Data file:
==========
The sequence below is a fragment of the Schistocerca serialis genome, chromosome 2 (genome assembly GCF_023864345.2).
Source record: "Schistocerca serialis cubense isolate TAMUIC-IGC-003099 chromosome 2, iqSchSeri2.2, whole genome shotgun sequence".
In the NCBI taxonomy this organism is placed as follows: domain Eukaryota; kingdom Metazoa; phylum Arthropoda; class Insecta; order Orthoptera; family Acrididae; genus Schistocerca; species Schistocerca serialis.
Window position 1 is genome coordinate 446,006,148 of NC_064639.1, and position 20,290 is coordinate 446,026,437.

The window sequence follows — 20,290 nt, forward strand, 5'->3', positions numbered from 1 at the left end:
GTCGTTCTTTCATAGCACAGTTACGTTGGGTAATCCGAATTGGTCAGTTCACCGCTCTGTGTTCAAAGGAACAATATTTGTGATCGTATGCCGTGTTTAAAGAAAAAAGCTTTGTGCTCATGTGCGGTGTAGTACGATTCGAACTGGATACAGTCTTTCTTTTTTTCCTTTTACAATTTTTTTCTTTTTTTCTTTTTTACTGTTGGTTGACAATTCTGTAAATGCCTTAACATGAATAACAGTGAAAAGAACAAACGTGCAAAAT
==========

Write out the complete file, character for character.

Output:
The sequence below is a fragment of the Schistocerca serialis genome, chromosome 2 (genome assembly GCF_023864345.2).
Source record: "Schistocerca serialis cubense isolate TAMUIC-IGC-003099 chromosome 2, iqSchSeri2.2, whole genome shotgun sequence".
In the NCBI taxonomy this organism is placed as follows: domain Eukaryota; kingdom Metazoa; phylum Arthropoda; class Insecta; order Orthoptera; family Acrididae; genus Schistocerca; species Schistocerca serialis.
Window position 1 is genome coordinate 446,006,148 of NC_064639.1, and position 20,290 is coordinate 446,026,437.

The window sequence follows — 20,290 nt, forward strand, 5'->3', positions numbered from 1 at the left end:
GTCGTTCTTTCATAGCACAGTTACGTTGGGTAATCCGAATTGGTCAGTTCACCGCTCTGTGTTCAAAGGAACAATATTTGTGATCGTATGCCGTGTTTAAAGAAAAAAGCTTTGTGCTCATGTGCGGTGTAGTACGATTCGAACTGGATACAGTCTTTCTTTTTTTCCTTTTACAATTTTTTTCTTTTTTTCTTTTTTACTGTTGGTTGACAATTCTGTAAATGCCTTAACATGAATAACAGTGAAAAGAACAAACGTGCAAAAT